- Easier SQL connectivity
- pivot tables and charts
- easier data access Web pages
- XML and XSL support
- compiled file format.
- It's not possible to re-enter wizards
- no undo in pivot tables.
With a feature set that targets the business intranet, Access 2002 is designed to make life easier for the database developer with improved Internet and enterprise tools. Linking to back-end data sources is simpler, but some of the new features aren't as intuitive as they might be.
For quick creation of front ends, you'll find Access 2002 a more approachable tool, with the improved Data Access Page Designer providing a useful first step. Using multiple Visual Basic-style drag and drop objects, a browser-compatible (IE5 or later) data access page can be quickly assembled, with an undo history letting you step back and forward through changes. However, the additional controls menu is unwieldy, requiring you to hover over the scroll zones at the top and bottom instead.
Tying to your back-end data is also simpler, with an improved Table Wizard for step-by-step external sourcing, and the inclusion of SQL Server 2000's desktop engine for direct connectivity to a SQL Server. Having your Access 2002 project tied into this engine also allows you to take your data access pages offline for alteration and have them automatically update on reconnection to the main SQL Server.
For data analysis and presentation, Access 2002 has improved PivotTable and PivotChart functions, making them more immediate than in Access 2000. Although adding them to a data access page is relatively simple, setting up the grouping and filtering controls to produce a report requires a certain amount of manual input and is not particularly intuitive.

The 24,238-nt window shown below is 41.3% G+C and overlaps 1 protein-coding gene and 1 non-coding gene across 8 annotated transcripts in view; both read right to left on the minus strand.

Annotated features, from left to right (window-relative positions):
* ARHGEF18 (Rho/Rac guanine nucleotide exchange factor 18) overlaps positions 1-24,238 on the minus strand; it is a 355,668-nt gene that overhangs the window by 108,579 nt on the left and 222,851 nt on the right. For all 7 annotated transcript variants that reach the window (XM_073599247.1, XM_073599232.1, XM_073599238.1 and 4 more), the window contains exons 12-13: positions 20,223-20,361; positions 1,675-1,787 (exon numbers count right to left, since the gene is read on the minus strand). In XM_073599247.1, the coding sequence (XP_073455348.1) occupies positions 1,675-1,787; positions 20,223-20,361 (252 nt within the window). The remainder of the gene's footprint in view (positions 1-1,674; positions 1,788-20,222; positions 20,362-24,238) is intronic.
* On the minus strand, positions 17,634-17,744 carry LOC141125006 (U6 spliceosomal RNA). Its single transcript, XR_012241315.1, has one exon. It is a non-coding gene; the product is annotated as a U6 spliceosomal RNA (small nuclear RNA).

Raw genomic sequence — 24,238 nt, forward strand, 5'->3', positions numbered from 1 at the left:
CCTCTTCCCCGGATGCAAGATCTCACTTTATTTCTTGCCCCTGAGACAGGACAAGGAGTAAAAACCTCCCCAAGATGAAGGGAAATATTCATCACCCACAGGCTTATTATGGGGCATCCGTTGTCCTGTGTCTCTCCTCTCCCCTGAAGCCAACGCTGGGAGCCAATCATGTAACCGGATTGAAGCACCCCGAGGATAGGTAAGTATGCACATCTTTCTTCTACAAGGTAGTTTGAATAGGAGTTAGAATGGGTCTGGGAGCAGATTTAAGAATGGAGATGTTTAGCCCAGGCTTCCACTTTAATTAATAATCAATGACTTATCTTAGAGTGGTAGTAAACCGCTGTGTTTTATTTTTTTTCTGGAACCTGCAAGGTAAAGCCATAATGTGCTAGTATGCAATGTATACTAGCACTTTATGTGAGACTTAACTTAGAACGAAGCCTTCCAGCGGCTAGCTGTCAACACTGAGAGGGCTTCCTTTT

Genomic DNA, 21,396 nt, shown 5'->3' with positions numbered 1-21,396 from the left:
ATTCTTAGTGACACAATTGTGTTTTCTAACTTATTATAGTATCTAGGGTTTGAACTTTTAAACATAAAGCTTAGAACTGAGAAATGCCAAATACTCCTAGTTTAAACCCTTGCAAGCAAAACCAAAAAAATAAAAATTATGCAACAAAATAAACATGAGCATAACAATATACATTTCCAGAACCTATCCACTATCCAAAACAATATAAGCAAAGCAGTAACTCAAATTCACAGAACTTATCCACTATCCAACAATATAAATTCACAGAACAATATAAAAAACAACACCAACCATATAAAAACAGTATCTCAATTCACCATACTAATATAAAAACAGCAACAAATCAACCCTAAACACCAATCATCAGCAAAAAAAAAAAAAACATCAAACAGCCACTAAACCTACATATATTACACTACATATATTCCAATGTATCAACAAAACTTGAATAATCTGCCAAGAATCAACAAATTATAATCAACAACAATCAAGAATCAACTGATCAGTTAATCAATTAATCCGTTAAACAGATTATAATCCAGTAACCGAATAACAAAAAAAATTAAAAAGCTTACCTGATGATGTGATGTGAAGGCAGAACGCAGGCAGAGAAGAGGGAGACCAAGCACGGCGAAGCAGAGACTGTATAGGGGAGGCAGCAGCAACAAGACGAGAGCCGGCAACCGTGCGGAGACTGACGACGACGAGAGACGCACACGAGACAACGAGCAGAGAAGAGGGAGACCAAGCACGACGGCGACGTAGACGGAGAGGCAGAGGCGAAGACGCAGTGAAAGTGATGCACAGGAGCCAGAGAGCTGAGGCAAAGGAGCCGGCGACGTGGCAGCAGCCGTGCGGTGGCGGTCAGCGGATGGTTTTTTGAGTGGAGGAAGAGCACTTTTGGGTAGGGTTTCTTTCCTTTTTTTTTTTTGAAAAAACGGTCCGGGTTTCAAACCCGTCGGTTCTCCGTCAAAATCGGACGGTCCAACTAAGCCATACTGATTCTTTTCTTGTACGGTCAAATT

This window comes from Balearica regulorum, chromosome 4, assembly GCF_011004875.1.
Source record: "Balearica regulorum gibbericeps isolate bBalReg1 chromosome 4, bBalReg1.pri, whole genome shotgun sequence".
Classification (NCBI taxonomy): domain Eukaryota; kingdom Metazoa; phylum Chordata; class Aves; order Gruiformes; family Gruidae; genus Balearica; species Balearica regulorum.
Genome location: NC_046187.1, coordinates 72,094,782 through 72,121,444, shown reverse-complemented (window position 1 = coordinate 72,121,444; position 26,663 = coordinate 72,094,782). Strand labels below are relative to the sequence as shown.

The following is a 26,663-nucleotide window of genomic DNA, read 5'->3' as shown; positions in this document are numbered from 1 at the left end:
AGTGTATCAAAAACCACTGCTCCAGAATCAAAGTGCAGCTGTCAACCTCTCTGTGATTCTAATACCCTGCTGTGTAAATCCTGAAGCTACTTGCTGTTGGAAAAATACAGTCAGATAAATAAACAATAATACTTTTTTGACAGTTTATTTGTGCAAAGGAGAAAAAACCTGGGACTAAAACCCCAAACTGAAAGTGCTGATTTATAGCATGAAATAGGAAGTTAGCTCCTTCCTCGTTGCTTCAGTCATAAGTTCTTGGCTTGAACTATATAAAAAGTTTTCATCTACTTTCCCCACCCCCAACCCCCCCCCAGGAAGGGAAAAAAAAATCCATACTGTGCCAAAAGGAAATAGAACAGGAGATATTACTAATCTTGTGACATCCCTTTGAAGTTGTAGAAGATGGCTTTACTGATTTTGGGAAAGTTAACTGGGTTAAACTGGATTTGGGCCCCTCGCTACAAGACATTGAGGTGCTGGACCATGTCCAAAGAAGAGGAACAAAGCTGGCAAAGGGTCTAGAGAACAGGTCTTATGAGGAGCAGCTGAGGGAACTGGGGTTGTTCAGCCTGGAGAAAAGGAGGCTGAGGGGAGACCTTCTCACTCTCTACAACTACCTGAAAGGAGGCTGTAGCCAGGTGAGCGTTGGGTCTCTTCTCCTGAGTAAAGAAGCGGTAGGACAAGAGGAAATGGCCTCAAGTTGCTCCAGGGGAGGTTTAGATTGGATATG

Unsurprisingly, Access 2002 brings with it a new file format, just like its predecessors. Although it still uses MDB by default, allowing you to work on Access 2000 files without conversion, you can now choose to save as MDE or ADE files, which compile any Visual Basic code that may exist in the database while removing source code for improved security.
In addition, Access 2002 can also parse XML -- a major new feature in Office XP -- expanding the potential for sharing information between applications. You can use Access 2002 to produce XML data from SQL Server or Jet (Access's internal database engine) data or schema, or extend this to include data from other XML sources from alternative applications to provide a single view, report or form.
Other features include support for extended properties (SQL Server 2000), 'stable cursors' that retain a filter while the data access page records are being updated, and the ability to work offline with XML data using read-only mode and Internet Explorer's offline browsing ability.